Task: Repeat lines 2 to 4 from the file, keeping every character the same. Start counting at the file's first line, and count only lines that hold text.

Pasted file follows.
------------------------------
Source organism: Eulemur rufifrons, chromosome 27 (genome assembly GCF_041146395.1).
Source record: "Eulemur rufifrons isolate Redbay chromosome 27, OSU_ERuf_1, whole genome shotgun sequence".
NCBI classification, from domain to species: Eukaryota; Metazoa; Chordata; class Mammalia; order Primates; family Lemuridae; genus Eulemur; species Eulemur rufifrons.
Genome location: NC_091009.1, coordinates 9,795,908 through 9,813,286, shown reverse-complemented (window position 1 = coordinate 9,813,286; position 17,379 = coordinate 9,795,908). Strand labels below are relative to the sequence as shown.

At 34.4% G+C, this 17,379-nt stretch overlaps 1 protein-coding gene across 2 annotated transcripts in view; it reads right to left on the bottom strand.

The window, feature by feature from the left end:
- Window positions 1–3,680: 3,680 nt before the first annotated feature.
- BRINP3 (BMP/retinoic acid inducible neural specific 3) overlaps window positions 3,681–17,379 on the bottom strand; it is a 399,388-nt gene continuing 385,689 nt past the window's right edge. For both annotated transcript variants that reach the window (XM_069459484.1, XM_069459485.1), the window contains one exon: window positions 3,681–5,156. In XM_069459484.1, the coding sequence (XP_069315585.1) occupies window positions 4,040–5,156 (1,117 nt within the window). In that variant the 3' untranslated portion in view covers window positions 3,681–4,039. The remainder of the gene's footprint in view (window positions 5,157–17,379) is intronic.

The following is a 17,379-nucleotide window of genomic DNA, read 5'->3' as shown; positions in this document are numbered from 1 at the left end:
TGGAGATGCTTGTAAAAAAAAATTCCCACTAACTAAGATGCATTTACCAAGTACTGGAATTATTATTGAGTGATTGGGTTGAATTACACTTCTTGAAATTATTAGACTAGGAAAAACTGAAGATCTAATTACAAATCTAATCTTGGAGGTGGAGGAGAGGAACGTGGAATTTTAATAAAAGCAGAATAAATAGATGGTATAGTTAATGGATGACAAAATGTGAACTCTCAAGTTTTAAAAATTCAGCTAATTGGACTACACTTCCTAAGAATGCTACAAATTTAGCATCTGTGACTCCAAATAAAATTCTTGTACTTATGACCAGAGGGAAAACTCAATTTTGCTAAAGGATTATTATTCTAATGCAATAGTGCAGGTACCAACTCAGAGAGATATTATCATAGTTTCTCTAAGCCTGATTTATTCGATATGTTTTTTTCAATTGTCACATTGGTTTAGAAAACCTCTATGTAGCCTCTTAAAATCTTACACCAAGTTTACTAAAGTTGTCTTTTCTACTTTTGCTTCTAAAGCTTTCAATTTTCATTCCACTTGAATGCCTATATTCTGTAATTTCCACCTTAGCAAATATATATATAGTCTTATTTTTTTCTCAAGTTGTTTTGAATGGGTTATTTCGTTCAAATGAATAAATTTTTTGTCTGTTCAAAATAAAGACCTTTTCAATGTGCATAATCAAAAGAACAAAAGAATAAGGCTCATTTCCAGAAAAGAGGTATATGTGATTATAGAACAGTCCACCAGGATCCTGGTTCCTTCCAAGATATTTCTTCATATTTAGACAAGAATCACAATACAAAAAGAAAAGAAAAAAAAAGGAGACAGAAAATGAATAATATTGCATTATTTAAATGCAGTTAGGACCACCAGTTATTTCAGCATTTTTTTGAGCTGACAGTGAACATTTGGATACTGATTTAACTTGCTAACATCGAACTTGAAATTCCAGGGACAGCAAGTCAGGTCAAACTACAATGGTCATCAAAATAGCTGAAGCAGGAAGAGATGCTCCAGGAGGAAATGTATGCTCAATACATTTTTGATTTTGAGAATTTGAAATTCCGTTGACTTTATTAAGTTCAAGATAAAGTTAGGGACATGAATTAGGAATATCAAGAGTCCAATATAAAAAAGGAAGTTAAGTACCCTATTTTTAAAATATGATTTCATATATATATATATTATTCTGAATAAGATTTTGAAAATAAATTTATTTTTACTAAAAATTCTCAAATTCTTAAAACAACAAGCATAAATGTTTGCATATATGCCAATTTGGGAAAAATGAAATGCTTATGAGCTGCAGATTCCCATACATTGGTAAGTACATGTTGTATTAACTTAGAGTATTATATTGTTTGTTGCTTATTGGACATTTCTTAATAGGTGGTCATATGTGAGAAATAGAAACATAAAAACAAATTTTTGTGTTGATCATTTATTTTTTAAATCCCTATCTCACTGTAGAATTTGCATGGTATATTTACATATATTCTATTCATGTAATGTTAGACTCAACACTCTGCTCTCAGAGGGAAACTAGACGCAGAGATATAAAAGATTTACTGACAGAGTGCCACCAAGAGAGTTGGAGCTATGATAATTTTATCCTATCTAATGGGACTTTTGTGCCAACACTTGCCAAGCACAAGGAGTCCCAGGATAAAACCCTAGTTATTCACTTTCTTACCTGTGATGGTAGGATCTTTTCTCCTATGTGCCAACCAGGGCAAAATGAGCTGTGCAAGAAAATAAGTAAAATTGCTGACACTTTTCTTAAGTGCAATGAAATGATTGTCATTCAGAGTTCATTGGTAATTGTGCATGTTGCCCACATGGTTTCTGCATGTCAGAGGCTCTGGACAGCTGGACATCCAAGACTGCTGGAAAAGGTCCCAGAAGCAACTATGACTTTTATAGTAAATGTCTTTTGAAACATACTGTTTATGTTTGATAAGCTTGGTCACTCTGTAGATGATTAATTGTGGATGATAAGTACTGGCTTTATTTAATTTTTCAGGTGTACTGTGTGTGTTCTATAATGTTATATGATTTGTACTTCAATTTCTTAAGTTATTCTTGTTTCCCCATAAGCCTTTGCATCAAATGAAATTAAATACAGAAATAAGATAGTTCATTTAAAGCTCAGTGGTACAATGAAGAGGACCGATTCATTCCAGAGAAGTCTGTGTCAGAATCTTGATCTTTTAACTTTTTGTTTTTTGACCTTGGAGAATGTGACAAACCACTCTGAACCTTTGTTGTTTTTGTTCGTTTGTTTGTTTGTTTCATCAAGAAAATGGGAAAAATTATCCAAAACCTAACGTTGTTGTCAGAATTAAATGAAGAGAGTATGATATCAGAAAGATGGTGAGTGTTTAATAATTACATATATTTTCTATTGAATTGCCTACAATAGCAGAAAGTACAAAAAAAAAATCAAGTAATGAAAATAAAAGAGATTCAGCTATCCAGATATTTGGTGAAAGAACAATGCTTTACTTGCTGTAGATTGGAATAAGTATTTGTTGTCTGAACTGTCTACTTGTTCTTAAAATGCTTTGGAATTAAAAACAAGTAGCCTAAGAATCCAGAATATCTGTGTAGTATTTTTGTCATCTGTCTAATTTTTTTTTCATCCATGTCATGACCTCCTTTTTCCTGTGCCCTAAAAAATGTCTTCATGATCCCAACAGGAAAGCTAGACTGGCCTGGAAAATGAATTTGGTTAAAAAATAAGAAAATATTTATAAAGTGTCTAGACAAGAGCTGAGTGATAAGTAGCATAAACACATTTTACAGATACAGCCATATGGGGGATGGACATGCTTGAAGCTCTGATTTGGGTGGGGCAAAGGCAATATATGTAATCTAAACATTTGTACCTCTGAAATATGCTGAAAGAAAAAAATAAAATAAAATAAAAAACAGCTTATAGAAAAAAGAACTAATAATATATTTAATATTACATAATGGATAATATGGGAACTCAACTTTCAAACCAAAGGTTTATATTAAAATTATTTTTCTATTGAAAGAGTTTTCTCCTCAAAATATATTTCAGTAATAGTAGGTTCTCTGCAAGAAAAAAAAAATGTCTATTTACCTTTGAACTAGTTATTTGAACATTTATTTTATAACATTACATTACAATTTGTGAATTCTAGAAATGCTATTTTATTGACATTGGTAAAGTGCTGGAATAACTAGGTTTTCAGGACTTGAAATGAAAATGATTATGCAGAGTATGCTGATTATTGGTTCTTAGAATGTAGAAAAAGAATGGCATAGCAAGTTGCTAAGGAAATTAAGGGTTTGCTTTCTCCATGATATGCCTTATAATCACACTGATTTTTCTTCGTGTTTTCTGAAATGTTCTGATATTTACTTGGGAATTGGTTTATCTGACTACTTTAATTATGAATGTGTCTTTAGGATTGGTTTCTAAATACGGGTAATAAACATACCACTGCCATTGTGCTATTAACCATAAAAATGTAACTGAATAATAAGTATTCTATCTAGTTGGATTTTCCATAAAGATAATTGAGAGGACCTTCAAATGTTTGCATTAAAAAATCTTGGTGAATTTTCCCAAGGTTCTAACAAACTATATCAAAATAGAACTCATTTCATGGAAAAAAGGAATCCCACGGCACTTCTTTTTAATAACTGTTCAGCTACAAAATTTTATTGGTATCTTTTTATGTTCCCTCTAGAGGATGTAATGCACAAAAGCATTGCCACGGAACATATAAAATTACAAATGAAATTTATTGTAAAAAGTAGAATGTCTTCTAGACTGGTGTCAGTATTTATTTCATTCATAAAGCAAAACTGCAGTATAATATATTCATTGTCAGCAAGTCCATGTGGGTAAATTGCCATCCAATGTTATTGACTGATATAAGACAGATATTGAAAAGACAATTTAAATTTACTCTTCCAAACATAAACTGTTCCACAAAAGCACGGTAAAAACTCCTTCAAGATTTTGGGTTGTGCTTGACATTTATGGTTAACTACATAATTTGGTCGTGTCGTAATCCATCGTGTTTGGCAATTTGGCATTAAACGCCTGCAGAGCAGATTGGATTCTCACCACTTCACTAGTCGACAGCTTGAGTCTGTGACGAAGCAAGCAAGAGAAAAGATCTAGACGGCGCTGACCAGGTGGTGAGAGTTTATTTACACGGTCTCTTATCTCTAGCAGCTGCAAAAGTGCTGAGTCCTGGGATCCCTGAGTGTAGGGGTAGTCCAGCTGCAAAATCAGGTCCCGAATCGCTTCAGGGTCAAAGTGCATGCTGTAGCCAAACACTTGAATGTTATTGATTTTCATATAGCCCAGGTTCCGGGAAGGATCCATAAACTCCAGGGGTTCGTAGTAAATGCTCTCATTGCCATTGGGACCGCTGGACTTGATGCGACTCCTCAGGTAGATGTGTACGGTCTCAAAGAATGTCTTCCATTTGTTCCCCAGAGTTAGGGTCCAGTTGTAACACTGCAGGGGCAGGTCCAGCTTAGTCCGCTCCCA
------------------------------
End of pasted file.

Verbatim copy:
Source record: "Eulemur rufifrons isolate Redbay chromosome 27, OSU_ERuf_1, whole genome shotgun sequence".
NCBI classification, from domain to species: Eukaryota; Metazoa; Chordata; class Mammalia; order Primates; family Lemuridae; genus Eulemur; species Eulemur rufifrons.
Genome location: NC_091009.1, coordinates 9,795,908 through 9,813,286, shown reverse-complemented (window position 1 = coordinate 9,813,286; position 17,379 = coordinate 9,795,908). Strand labels below are relative to the sequence as shown.